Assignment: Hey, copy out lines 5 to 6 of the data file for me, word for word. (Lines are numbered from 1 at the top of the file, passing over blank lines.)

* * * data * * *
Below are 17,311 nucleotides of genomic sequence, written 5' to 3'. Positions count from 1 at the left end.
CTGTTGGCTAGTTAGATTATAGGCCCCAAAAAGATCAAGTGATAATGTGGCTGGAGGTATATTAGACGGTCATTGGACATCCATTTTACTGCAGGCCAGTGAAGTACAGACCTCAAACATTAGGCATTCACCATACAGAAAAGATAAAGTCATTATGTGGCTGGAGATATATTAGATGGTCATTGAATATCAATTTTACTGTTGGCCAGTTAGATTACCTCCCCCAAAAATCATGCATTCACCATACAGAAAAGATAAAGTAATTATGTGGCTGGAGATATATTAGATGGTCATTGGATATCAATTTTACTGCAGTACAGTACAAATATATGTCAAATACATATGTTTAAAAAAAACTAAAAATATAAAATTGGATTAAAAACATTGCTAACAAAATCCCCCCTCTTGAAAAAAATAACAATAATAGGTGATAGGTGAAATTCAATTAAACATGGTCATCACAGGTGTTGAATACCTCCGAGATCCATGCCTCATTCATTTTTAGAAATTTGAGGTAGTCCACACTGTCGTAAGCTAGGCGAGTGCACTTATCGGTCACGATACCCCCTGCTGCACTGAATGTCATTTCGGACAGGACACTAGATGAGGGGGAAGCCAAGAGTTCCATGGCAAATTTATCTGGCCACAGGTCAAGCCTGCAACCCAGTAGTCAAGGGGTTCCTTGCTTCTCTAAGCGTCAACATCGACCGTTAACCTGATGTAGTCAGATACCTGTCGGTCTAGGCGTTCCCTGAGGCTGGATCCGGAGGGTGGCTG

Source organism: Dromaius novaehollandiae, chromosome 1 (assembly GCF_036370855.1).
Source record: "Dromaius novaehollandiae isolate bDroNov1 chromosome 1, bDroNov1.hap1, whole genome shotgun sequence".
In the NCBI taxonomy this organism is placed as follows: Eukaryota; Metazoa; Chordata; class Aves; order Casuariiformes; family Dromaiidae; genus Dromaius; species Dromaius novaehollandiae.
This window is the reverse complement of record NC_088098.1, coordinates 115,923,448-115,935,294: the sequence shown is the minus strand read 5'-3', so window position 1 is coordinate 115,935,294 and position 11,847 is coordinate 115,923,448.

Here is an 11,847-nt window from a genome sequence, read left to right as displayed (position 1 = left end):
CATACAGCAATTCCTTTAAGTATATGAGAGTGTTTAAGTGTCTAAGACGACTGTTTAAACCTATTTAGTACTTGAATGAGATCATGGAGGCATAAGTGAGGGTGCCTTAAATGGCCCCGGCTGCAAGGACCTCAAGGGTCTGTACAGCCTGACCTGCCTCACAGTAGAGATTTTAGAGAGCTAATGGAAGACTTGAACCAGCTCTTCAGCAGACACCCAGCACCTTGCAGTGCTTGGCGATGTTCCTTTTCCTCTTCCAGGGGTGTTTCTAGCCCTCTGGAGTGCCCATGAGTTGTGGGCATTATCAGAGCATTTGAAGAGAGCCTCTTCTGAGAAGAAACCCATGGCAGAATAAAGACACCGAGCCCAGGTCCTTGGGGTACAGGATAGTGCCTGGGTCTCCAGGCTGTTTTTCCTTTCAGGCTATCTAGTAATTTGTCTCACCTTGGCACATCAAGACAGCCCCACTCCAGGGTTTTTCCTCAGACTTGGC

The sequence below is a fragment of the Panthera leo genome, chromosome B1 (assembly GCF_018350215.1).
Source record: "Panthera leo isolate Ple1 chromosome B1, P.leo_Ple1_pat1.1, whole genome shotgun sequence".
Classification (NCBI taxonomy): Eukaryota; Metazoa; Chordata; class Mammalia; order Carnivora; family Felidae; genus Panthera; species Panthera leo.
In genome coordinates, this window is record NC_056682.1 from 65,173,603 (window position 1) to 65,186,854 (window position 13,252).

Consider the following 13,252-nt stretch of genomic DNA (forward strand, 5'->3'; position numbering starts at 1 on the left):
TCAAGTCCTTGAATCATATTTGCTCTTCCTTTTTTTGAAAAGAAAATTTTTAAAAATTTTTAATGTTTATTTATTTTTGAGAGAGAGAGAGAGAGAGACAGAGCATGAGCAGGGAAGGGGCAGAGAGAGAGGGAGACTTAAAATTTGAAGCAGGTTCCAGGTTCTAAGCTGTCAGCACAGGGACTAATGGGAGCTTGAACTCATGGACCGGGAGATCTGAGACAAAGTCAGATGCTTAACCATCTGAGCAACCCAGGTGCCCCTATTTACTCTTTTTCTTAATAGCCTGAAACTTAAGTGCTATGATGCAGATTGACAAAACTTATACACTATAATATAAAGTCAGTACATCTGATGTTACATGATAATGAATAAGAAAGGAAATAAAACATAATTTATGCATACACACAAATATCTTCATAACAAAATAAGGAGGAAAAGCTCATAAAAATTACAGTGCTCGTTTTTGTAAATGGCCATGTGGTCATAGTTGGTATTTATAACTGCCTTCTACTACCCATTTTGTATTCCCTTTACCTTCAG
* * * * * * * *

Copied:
In the NCBI taxonomy this organism is placed as follows: Eukaryota; Metazoa; Chordata; class Aves; order Casuariiformes; family Dromaiidae; genus Dromaius; species Dromaius novaehollandiae.
This window is the reverse complement of record NC_088098.1, coordinates 115,923,448-115,935,294: the sequence shown is the minus strand read 5'-3', so window position 1 is coordinate 115,935,294 and position 11,847 is coordinate 115,923,448.